Puller v. Pierce et al

Filing 16

MEMORANDUM OPINION. Signed by Judge Richard G. Andrews on 5/16/16. (sar)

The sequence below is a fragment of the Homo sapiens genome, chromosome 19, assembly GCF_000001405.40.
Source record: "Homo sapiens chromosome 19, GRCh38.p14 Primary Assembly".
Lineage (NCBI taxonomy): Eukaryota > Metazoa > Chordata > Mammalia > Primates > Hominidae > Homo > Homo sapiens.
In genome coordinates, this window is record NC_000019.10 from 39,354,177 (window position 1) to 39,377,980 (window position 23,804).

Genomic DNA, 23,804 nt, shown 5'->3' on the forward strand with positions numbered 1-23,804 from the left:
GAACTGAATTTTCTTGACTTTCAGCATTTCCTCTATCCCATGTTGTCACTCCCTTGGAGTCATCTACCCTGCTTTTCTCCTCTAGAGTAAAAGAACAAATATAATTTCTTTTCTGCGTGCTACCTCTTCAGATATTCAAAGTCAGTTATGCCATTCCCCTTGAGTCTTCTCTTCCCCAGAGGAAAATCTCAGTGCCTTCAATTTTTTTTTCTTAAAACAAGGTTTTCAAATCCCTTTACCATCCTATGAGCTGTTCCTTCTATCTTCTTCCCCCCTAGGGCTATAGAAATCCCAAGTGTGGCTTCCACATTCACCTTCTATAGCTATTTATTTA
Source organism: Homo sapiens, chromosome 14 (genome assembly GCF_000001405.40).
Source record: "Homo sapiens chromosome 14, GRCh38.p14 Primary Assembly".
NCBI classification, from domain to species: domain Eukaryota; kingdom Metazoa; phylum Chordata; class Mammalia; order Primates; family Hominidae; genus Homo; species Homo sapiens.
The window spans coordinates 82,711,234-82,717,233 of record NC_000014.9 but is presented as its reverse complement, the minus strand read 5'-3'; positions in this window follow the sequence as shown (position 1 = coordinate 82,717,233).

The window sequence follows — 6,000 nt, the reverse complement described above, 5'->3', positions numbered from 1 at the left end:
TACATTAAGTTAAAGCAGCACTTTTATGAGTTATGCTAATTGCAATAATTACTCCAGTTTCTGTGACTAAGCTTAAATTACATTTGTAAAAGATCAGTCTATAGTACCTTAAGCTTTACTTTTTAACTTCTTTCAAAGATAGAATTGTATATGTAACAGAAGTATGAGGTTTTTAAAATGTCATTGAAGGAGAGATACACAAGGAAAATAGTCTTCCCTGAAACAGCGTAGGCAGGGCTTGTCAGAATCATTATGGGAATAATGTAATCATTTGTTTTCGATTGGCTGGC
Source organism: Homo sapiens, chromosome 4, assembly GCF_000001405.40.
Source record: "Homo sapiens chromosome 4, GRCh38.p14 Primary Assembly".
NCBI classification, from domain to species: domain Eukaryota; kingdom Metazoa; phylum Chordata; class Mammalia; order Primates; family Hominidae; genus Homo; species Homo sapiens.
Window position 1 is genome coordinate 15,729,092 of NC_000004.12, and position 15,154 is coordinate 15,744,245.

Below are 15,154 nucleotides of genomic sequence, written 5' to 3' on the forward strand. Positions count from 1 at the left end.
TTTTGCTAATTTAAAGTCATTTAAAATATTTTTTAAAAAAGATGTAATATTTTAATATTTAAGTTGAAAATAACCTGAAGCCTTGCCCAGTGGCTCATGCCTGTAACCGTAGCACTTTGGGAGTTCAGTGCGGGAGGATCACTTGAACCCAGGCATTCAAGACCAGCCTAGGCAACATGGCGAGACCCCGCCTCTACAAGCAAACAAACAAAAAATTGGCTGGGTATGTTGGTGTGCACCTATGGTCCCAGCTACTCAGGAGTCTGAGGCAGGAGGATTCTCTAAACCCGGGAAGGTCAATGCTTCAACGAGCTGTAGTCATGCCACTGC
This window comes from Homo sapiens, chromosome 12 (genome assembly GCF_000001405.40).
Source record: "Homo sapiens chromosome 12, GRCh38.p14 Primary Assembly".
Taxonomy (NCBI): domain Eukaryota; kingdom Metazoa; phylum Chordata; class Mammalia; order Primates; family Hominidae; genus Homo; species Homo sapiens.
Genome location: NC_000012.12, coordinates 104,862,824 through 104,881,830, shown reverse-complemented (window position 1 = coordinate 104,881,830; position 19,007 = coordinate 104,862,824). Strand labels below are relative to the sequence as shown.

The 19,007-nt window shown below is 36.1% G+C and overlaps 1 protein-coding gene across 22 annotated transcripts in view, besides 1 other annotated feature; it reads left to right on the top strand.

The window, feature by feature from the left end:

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IN THE UNITED STATES DISTRICT COURT FOR THE DISTRICT OF DELAWARE KLEON PULLER, Petitioner, Civil Action No. 15-342-RGA v. DAVID PIERCE, Warden, and ATTORNEY GENERAL OF THE STATE OF DELAWARE, Respondents. MEMORANDUM OPINION Kleon Puller. Pro se Petitioner. Elizabeth R. McFarlan, Deputy Attorney General of the Delaware Department of Justice, Wilmington, Delaware. Attorney for Respondents. Jk_, 2016 May Wilmington, Delaware Pending before the Court is an Application for a Writ of Habeas Corpus Pursuant to 28 U.S.C. § 2254 ("Petition") filed by Petitioner Kleon Puller. (D.I. 1) The State filed an Answer in opposition. (D.I. 12) For the reasons discussed, the Court will deny the Petition as barred by the limitations period prescribed in 28 U.S.C. § 2244. I. BACKGROUND In 1999, Petitioner shot his then-girlfriend in the head with a .357 Magnum revolver while his five year old niece was in the room. (D.I. 3 at 63-64) Petitioner admitted to shooting his former girlfriend in the face, but maintained it was an accident. (D.I. 12 at 4) He testified that he grabbed his gun for protection because he planned to go to the liquor store for cigarettes and did not realize it was loaded. (D.I. 3 at 53-54) He then started arguing with his girlfriend, "pointed the gun [] at her" in order to "scare her," and pulled the trigger after she said, "Go ahead and shoot it." (D.I. 3 at 55) According to Petitioner, he expected to hear only a "click," but was "in shock" when he heard a "bang." Id. Although the victim survived the shooting, she was left blind in both eyes, badly disfigured, and brain damaged. (D.I. 12 at 4) In March 2001, a Delaware Superior Court jury convicted Petitioner of attempted first degree murder, possession of a firearm during the commission of a felony, and endangering the welfare of a child. See Puller v. State, 108 A.3d 1225 (Table), 2015 WL 428582 (Del. Jan. 30, 2015). On June 29, 2001, Petitioner was sentenced to life for his attempted murder conviction, five years of incarceration for his possession of a firearm conviction, and one year of probation for endangering the welfare of a child conviction. (D.1. 12 at 1) Petitioner appealed, and the Delaware Supreme Court affirmed his convictions and sentences on April 5, 2002. See Puller v. State, 794 A.2d 1160 (Table), 2002 WL 529909, at *1 (Del. Apr. 5, 2002). On January 5, 2012, Petitioner filed a pro se motion for post-conviction relief pursuant to to Delaware Superior Court Criminal Rule 61 ("Rule 61 motion"). (D.I. 14, Del. Super. Ct. Crim. Dkt. Entry No. 42) The Delaware Superior Court denied the Rule 61 motion, See State v. Puller, 2014 WL 4101616 (Del. Super. Ct. Aug. 21, 2014), and the Delaware Supreme Court affirmed that decision on January 30, 2015. See Puller, 2015 WL 428582, at *3. The instant Petition is dated April 15, 2015. (D .I. 1) It asserts twelve ineffective assistance of counsel claims. II. ONE YEAR STATUTE OF LIMITATIONS AEDPA prescribes a one-year period oflimitations for the filing of habeas petitions by state prisoners, which begins to run from the latest of: (A) the date on which the judgment became final by the conclusion of direct review or the expiration of the time for seeking such review; (B) the date on which the impediment to filing an application created by State action in violation of the Constitution or laws of the United States is removed, if the applicant was prevented from filing by such State action; (C) the date on which the constitutional right asserted was initially recognized by the Supreme Court, if the right has been newly recognized by the Supreme Court and made retroactively applicable to cases on collateral review; or (D) the date on which the factual predicate of the claim or claims presented could have been discovered through the exercise of due diligence. 28 U .S.C. § 2244( d)(l ). AEDP A's limitations period is subject to statutory and equitable tolling. See Holland v. Florida, 560 U.S. 631 (2010)(equitable tolling); 28 U.S.C. § 2244(d)(2)(statutory tolling). 2 Petitioner does not assert, and the Court cannot discern, any facts triggering the application of§ 2244(d)(l)(B), (C), or (D). Consequently, the Court concludes that the one-year period oflimitations began to run when Petitioner's conviction became final under§ 2244(d)(l )(A). Pursuant to § 2244(d)(l )(A), if a state prisoner appeals a state court judgment but does not seek certiorari review, the judgment of conviction becomes final, and the statute of limitations begins to run, upon expiration of the ninety-day time period allowed for seeking certiorari review. See Kapral v. United States, 166 F.3d 565, 575, 578 (3d Cir. 1999); Jones v. Morton, 195 F.3d 153, 158 (3d Cir. 1999). ln this case, the Delaware Supreme Court affirmed Petitioner's convictions and sentence on April 5, 2002, and he did not file a petition for a writ of certiorari in the United States Supreme Court. As a result, Petitioner's convictions became final on July 5, 2002. Applying the one-year limitations period to that date, Petitioner had until July 7, 2003 1 to timely file a habeas petition. See Wilson v. Beard, 426 F.3d 653, 662-64 (3d Cir. 2005)(Fed. R. Civ. P. 6(a) applies to AEDPA's limitations period); Phlipot v. Johnson, 2015 WL 1906127, at *3 n. 3 (D. Del. Apr. 27, 2015)(AEDPA's one-year limitations period is calculated according to the anniversary method, i.e., the limitations period expires on the anniversary of the date it began to run). Petitioner, however, did not file the instant Petition until April 15, 2015,2 1 AEDPA's limitations period actually expired on July 5, 2003, which was a Saturday. Therefore, Petitioner had until the end of the day on Monday, July 7, 2003, to timely file his Petition. See Fed. R. Civ. P. 6(a)(l)(C). 2 Pursuant to the prisoner mailbox rule, the Court adopts as the filing date April 15, 2015, which is the date on the Petition. See Longenette v. Krusing, 322 F.3d 758, 761 (3d Cir. 2003)(the date on which a prisoner transmitted documents to prison authorities for mailing is to be considered the actual filing date). 3 almost twelve full years after that deadline. Thus, the Petition is time-barred and should be dismissed, unless the limitations period can be statutorily or equitably tolled. See Jones, 195 F.3d at 158. The Court will discuss each doctrine in tum. A. Statutory Tolling Pursuant to§ 2244(d)(2), a properly filed state post-conviction motion tolls AEDPA's limitations period during the time the action is pending in the state courts, including any postconviction appeals, provided that the motion was filed and pending before the expiration of AEDPA's limitations period. See Swartz v. Meyers, 204 F.3d 417, 420-24 (3d Cir. 2000). However, the limitations period is not tolled during the ninety days a petitioner has to file a petition for a writ of certiorari in the United States Supreme Court regarding a judgment denying a state post-conviction motion. See Stokes v. Dist. Attorney ofPhiladelphia, 247 F.3d 539, 542 (3d Cir. 2001). Here, Petitioner's Rule 61 motion, filed on January 5, 2012, has no statutory tolling effect because it was filed more than eight years after AEDPA's limitations period expired. Thus, the Petition is time-barred, unless equitable tolling applies. B. Equitable Tolling The one-year limitations period may be tolled for equitable reasons in rare circumstances when the petitioner demonstrates "( 1) that he has been pursuing his rights diligently, and (2) some extraordinary circumstance stood in his way and prevented timely filing." Holland, 560 U.S. at 649-50. With respect to the diligence inquiry, equitable tolling is not available where the late filing is due to the petitioner's excusable neglect. Id. As for the extraordinary circumstance requirement, "the relevant inquiry is not whether the circumstance alleged to be extraordinary is 4 unique to the petitioner, but how severe an obstacle it creates with respect to meeting AEDPA's one-year deadline." Pabon v. Mahanoy, 654 F.3d 385, 400 (3d Cir. 2011). Notably, an extraordinary circumstance will only warrant equitable tolling if there is "a causal connection, or nexus, between the extraordinary circumstance[] and the petitioner's failure to file a timely federal petition." Ross v. Varano, 712 F.3d 784, 803 (3d. Cir. 2013). Petitioner concedes that his Petition is untimely, but contends that the limitations period should be equitably tolled because he is actually innocent of attempted first degree murder. (D.I. 1 at 13; D.I. 2 at 10) Specifically, he asserts that he shot his girlfriend by accident, and that he was not attempting to murder her. In McQuiggin v. Perkins, 133 S.Ct. 1924, 1928 (2013), the Supreme Court held that a credible claim of actual innocence may serve as an "equitable exception" that can overcome the bar of AEDPA's one-year limitations period. However, the McQuiggin Court cautioned that "tenable actual-innocence gateway pleas are rare," and a petitioner only meets the threshold requirement by "persuad[ing] the district court that, in light of the new evidence, no juror, acting reasonably, would have voted to find him guilty beyond a reasonable doubt." Id. at 1928. An actual innocence claim must be based on "new reliable evidence - whether it be exculpatory scientific evidence, trustworthy eyewitness accounts, or critical physical evidence [] that was not presented at trial." Schlup v. Delo, 513 U.S. 298, 324 (1995). In the Third Circuit, evidence is "new" for the purposes of the Schlup standard only if it was not available at the time of trial and could not have been discovered earlier through the exercise of due diligence, 3 except in 3 The circuits addressing the issue are split over what constitutes "new" evidence for Schlup purposes. The Eighth Circuit's interpretation of "new" evidence corresponds with the Third Circuit's, whereas the Seventh and the Ninth Circuits do not require the exercise of due 5 situations where that evidence was not discovered due to the ineffective assistance of trial counsel. See Houck v. Stickman, 625 F.3d 88, 93-94 (3d Cir. 2010). In tum, when determining if a petitioner's new evidence shows it is "more likely than not that no reasonable juror would have convicted him," a court must consider "all the evidence, old and new, incriminating and exculpatory, without regard to whether it would necessarily be admitted under rules of admissibility that would govern at trial." House v. Bell, 547 U.S. 518, 538 (2006). Finally, a court "may consider how the timing of the submission [of actual innocence] and the likely credibility of the affiant[] bear on the probable reliability of that evidence." Schlup, 513 U.S. at 332; see also McQuiggin, 133 S.Ct. at 1935. Here, Petitioner asserted the same "shooting by accident" defense during his trial. Therefore, equitable tolling is not warranted because his current assertion fails to constitute new reliable evidence satisfying the McQuigginl Schlup standard. Petitioner also appears to contend that the limitations period should be equitably tolled pursuant to the holding in Martinez v. Ryan, 132 S.Ct 1309 (2012). (D.I. 1at13-14) Once again, his argument is unavailing. By its own terms, the Supreme Court's Martinez decision provides a petitioner with an opportunity to overcome the procedural default of a claim asserting ineffective assistance of trial counsel, but does not impact a petitioner's obligation to comply with AEDPA's limitations period. See Robertson v. Pierce, 2015 WL 4634829, at *5 (D. Del. Aug. 3, 2015). To the extent Petitioner's late filing was the result of his own miscalculation of the one-year filing period, such mistakes do not justify equitably tolling the limitations period. See Taylor v. Carroll, 2004 WL 1151552, at *5-6 (D. Del. May 14, 2004). diligence, and view "new" evidence as evidence that was not "presented" at trial. See Kidd v. Norman, 651F.3d947, 953 (8th Cir. 201 l)(collecting cases). 6 For all of these reasons, the Court concludes that the doctrine of equitable tolling is not available to Petitioner on the facts he has presented. Accordingly, the Court will dismiss the instant Petition as time-barred. 4 III. CERTIFICATE OF APPEALABILITY A district court issuing a final order denying a § 2254 petition must also decide whether to issue a certificate of appealability. See 3d Cir. L.A.R. 22.2 (2011); 28 U.S.C. § 2253(c)(2). When a district court denies a habeas petition on procedural grounds without reaching the underlying constitutional claims, the court is not required to issue a certificate of appealability unless the petitioner demonstrates that jurists ofreason would find it debatable: (1) whether the petition states a valid claim of the denial of a constitutional right; and (2) whether the court was correct in its procedural ruling. See Slack v. McDaniel, 529 U.S. 473, 484 (2000). The Court concludes that the instant Petition is time-barred. Reasonable jurists would not find this conclusion to be debatable. Accordingly, the Court will not issue a certificate of appeal ability. IV. CONCLUSION For the reasons discussed, the Court concludes that the Petition must be denied as time- barred. An appropriate Order will be entered. 4 The Court's conclusion that it must dismiss the Petition as time-barred obviates the need for the Court to address the State's alternative reasons for denying the Petition. 7